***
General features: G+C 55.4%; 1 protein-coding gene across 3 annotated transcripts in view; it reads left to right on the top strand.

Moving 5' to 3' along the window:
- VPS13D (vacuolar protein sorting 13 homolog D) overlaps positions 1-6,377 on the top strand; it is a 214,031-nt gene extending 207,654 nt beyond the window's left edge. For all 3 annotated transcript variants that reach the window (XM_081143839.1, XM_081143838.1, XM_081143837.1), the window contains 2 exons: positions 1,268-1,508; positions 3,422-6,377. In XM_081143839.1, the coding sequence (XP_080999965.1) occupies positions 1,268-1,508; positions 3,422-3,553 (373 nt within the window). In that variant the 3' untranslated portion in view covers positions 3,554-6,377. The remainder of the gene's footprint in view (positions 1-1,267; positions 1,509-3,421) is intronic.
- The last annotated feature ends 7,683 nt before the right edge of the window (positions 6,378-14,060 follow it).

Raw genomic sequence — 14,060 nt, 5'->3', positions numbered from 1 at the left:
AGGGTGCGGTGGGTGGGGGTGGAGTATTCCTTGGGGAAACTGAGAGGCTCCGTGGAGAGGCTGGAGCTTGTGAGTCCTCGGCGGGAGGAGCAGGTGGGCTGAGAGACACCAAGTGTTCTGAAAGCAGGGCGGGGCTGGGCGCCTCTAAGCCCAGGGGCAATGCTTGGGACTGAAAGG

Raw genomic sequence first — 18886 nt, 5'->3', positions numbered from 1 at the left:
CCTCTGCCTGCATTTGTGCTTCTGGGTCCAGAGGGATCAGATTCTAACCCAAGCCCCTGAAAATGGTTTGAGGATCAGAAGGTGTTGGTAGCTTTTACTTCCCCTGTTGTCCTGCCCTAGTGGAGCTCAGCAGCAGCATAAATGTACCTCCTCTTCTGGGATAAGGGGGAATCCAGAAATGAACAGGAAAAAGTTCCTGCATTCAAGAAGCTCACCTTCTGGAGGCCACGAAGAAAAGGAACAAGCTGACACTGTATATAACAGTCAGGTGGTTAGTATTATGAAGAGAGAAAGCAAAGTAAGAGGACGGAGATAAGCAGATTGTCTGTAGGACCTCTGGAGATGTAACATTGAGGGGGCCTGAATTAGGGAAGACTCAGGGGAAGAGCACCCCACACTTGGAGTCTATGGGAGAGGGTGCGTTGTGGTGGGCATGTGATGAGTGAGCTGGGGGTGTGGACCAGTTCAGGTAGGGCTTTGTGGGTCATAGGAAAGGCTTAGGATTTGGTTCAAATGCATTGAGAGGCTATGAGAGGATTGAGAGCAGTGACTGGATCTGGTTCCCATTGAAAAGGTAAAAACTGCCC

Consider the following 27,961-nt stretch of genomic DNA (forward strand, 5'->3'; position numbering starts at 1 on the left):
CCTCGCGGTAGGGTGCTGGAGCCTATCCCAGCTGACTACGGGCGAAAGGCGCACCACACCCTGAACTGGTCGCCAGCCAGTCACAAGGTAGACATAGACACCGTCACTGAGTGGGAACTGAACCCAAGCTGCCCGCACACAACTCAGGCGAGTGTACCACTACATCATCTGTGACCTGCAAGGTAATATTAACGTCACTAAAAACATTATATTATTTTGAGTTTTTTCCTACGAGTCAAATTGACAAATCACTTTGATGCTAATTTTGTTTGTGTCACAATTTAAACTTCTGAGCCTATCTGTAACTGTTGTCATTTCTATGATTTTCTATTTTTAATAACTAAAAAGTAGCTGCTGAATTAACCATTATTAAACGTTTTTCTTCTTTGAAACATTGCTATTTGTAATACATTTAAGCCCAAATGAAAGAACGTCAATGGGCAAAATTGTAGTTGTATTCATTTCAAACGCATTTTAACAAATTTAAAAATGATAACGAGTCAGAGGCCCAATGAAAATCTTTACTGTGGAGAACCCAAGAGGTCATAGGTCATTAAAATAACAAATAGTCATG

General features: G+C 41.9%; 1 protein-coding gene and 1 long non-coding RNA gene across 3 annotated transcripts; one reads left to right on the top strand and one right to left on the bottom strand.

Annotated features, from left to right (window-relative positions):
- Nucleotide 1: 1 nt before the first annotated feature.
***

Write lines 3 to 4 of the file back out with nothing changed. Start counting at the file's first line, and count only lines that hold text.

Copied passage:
- VPS13D (vacuolar protein sorting 13 homolog D) overlaps positions 1-6,377 on the top strand; it is a 214,031-nt gene extending 207,654 nt beyond the window's left edge. For all 3 annotated transcript variants that reach the window (XM_081143839.1, XM_081143838.1, XM_081143837.1), the window contains 2 exons: positions 1,268-1,508; positions 3,422-6,377. In XM_081143839.1, the coding sequence (XP_080999965.1) occupies positions 1,268-1,508; positions 3,422-3,553 (373 nt within the window). In that variant the 3' untranslated portion in view covers positions 3,554-6,377. The remainder of the gene's footprint in view (positions 1-1,267; positions 1,509-3,421) is intronic.
- The last annotated feature ends 7,683 nt before the right edge of the window (positions 6,378-14,060 follow it).